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    Most People Have Unwanted Thoughts, International Study Finds

    Difference for people with OCD is how they react, experts say


    Almost 94 percent of the students said they'd had unwanted and intrusive thoughts during the past three months. "For most people, it was more than once," Radomsky said.

    The surveys defined intrusive thoughts as having to do with subjects like contamination (worrying about germs, for instance), aggression (such as thinking about hurting someone else), and doubt.

    An expert who praised the new study said people with OCD carry these thoughts further.

    "The difference between individuals with OCD having a violent thought -- for example, thinking of pushing someone in front of a car -- is that they worry about the fact that they have the thought: 'What does this mean? Why am I thinking this? Does this mean I might actually do it?'" said Jeff Szymanski, executive director of the International OCD Foundation.

    By contrast, he said, someone without OCD might respond by thinking the thought was peculiar but go on with their day.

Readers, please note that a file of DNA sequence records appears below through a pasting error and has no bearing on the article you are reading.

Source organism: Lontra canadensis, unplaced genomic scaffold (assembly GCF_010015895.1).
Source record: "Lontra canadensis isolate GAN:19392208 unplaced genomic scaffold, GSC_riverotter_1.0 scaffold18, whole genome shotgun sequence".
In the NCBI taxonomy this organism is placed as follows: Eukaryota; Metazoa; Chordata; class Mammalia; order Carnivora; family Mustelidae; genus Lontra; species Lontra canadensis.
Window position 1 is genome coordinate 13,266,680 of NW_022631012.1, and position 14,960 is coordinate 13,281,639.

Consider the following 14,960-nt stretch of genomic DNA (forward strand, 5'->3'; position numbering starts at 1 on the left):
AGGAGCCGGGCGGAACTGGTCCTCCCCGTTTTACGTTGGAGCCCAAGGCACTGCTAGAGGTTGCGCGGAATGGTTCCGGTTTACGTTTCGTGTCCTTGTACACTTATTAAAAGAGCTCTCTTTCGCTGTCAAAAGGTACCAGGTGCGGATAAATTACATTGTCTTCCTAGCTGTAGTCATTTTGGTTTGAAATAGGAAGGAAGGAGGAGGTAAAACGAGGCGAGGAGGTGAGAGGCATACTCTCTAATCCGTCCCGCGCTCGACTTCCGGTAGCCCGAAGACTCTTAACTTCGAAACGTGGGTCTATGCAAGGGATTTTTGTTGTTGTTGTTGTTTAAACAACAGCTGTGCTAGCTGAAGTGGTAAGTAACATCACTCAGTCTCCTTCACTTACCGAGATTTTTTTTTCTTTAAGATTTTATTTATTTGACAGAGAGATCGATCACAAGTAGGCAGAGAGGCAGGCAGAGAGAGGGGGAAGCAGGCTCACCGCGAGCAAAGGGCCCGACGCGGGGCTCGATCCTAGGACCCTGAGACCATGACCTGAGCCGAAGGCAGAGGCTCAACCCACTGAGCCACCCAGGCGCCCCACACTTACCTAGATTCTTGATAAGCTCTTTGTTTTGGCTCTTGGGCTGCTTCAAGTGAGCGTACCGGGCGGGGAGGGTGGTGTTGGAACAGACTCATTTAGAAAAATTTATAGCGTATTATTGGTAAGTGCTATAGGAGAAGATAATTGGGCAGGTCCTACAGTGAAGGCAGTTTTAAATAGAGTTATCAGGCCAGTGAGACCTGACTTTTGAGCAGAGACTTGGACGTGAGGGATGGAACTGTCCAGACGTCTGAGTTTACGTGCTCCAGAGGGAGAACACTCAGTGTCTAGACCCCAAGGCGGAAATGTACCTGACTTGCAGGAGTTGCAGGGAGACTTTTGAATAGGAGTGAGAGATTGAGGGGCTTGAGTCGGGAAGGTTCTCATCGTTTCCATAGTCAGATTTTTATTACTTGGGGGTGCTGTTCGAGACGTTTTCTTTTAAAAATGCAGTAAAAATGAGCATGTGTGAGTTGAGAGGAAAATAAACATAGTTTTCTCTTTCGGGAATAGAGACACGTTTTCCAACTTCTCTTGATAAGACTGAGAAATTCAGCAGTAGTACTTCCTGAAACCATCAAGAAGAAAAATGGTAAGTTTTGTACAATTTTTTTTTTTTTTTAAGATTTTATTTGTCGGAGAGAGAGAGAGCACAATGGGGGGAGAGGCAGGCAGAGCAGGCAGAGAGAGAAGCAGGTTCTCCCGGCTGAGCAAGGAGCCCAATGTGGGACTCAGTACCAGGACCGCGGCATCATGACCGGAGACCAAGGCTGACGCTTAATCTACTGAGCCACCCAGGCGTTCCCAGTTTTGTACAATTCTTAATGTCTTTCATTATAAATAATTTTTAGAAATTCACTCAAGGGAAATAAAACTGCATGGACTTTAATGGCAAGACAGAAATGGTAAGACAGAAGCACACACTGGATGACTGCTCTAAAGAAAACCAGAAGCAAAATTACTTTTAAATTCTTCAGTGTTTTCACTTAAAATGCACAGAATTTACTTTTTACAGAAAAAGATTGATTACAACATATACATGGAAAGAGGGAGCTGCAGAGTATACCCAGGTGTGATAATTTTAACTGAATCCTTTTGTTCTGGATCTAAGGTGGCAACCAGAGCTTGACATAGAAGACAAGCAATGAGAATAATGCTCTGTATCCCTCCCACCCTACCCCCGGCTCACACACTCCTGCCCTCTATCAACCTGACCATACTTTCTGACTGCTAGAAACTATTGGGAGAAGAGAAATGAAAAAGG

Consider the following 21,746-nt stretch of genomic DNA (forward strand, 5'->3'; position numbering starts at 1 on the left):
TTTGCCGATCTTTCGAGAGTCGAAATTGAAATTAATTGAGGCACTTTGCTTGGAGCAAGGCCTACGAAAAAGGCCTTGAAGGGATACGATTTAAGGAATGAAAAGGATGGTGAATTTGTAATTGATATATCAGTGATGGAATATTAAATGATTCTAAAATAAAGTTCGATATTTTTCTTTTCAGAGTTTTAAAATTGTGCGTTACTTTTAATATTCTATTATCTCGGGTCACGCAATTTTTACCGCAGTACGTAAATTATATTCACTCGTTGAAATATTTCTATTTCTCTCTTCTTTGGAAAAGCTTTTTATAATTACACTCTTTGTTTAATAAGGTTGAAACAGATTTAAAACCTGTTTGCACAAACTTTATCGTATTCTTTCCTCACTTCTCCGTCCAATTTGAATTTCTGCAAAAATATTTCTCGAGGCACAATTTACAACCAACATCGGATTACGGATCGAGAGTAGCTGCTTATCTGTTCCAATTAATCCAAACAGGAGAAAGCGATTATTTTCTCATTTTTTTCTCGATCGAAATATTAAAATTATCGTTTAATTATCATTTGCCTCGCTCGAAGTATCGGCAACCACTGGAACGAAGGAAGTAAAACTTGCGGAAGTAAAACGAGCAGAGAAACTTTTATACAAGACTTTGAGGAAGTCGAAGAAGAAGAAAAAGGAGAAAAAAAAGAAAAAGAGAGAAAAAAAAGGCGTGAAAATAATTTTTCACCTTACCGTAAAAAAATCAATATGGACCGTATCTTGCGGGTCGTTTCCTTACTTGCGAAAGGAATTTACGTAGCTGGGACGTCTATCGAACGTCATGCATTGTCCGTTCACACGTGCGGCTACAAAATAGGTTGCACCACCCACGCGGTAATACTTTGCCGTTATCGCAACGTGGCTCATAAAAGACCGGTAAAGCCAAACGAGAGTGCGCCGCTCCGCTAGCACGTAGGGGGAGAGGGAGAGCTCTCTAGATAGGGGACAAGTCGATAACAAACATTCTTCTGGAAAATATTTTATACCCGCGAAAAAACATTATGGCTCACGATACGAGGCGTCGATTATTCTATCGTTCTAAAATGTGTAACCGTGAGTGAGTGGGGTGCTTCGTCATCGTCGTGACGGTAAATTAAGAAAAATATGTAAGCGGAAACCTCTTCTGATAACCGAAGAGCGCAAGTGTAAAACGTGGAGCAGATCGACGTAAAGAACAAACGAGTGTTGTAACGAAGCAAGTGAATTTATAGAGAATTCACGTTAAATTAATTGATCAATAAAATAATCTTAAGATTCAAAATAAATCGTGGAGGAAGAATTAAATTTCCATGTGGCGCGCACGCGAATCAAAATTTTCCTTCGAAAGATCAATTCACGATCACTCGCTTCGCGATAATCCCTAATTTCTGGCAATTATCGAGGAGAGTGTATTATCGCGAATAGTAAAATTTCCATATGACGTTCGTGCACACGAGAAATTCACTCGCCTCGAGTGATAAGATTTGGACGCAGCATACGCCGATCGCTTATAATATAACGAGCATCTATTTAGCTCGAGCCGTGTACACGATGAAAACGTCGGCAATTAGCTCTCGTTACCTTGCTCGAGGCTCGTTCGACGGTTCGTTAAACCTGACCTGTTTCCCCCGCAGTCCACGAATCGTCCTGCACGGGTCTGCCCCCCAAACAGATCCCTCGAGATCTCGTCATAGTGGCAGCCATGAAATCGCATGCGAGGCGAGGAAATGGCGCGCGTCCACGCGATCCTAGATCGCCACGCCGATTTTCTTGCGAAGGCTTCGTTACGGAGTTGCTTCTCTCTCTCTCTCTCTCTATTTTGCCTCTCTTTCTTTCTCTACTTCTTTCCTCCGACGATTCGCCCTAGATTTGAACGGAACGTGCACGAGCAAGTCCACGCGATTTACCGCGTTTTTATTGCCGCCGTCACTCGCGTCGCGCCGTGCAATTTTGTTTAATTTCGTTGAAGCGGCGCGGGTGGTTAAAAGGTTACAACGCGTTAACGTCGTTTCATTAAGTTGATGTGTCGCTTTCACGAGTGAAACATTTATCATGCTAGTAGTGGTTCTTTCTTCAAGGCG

Why would evolution give humans the ability to have fearful and unwanted thoughts? It may have something to do with people's natural ability to multitask and "think all sorts of things," study author Radomsky said.

    The study acknowledges several caveats that could affect the reliability of its findings.

    For one, the surveys were taken in different countries with different cultures and languages, potentially making it hard to directly compare the responses. Also, the survey questions may not have turned up an accurate number of intrusive thoughts among the participants. And the study only looks at college students, not older or younger people.

    The study authors call for more research to confirm the findings and discover how they compare with scientific theories about OCD.

    The study appeared in the Journal of Obsessive-Compulsive and Related Disorders.

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